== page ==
Life for the Jewish people was already hard before they were put in ghettos, but little did they know it would only get worse. They would be squished together, starved, and treated horridly. First they were herded like cattle into the ghettos, most of the time the area measured less than 2.5% of the whole city. In each room there were about 8-10 people, but then the ghettos were condensed and that grew to about fourteen. Then began the sadistic starvation of the Jews, which was their greatest torture. Some would even sit on the street and beg for food, but nothing was ever enough to sustain them. At the worst times each person would receive about 220 calories and best was around 1,100 calories, even the best was way below basic needs. They were never allowed to leave the closed ghettos and were basically like prisoners. However unlike prisoners, they were subjected to inordinate taxation, forced baptism, and frequent property confiscation along with many other things. Despite all this the Jewish people continued to teach their children, hold religious services, and observe religious holidays despite those activities being illegal. Many men, women, and children died in the ghettos, but not as many that were murdered in the concentration camps.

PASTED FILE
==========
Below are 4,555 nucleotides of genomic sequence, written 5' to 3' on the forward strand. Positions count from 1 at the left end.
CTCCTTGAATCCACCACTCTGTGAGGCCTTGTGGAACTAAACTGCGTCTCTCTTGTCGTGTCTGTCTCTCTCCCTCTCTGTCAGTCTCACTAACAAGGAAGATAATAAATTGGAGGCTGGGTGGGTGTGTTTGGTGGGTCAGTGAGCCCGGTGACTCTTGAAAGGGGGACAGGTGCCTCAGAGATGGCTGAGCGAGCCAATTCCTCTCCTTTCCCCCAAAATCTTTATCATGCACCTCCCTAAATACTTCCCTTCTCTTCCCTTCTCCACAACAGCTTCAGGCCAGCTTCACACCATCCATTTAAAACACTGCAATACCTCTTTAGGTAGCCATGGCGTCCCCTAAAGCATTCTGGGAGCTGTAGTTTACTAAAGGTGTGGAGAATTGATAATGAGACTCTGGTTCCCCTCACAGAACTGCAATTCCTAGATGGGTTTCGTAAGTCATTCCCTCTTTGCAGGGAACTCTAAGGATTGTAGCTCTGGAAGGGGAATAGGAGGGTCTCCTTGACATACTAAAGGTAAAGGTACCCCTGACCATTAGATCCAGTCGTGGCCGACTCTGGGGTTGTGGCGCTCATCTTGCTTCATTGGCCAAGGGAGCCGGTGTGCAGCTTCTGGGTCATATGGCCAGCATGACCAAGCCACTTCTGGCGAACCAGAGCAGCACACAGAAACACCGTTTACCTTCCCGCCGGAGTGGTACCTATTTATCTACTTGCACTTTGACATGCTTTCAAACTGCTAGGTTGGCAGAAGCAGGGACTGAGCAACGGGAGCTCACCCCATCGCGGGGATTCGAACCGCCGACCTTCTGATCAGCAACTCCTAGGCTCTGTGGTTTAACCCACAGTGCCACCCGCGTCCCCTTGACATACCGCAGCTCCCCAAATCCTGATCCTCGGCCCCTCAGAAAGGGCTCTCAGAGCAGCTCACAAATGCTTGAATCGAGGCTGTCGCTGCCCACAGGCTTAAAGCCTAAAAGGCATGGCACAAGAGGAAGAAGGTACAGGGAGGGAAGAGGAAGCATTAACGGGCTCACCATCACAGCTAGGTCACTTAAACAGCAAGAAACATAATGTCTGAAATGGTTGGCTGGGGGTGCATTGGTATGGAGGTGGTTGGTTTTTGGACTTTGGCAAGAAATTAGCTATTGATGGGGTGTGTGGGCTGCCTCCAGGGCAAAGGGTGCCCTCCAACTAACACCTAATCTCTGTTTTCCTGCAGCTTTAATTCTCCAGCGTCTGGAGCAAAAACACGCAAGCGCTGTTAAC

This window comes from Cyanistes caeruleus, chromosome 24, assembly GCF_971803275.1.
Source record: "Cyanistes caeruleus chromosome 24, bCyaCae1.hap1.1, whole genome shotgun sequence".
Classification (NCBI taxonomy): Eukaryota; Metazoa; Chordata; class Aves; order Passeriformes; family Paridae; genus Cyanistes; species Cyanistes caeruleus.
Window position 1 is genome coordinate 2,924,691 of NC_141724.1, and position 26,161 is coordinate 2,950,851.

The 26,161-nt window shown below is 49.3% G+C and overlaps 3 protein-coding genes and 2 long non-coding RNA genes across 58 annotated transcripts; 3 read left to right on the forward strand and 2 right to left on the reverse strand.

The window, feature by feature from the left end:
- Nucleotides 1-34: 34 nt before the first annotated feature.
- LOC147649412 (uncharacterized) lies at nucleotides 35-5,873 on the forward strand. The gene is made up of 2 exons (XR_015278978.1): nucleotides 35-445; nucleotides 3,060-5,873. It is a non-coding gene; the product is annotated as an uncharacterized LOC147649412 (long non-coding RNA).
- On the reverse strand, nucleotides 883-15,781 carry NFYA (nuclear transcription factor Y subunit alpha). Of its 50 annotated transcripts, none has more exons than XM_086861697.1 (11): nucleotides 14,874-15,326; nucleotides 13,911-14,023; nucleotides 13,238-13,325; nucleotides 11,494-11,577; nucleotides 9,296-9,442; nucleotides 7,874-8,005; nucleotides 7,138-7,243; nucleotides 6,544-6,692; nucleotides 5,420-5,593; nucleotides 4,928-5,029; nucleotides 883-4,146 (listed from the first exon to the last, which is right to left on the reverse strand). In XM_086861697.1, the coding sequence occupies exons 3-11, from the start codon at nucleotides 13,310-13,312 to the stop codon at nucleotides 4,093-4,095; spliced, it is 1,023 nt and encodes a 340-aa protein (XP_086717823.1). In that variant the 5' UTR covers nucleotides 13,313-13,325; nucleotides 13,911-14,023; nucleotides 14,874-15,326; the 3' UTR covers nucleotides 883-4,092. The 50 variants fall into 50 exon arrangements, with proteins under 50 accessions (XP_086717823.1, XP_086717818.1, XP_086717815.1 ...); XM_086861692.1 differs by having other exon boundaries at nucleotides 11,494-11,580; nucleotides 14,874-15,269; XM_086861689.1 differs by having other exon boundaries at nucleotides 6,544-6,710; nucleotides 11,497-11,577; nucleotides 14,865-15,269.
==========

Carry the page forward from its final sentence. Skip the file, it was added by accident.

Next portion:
Liquidation of Ghettos
Putting the Jews in the Ghettos was part one of a two part event. The first part, putting the Jews in the ghettos, and the second part, the liquidation. They would load the Jews onto trains used for cattle, and whatever was left of the ghettos was burned to the ground, along with anyone who had escaped the Nazi's grip. The Jews would be taken from the ghettos, and taken to concentration camps. Each train would hold 3,000 Jews. Over 6,000,000 Jews died in the concentration camps. 28,587 Jews were liquidated to Auschwitz-Birkenau.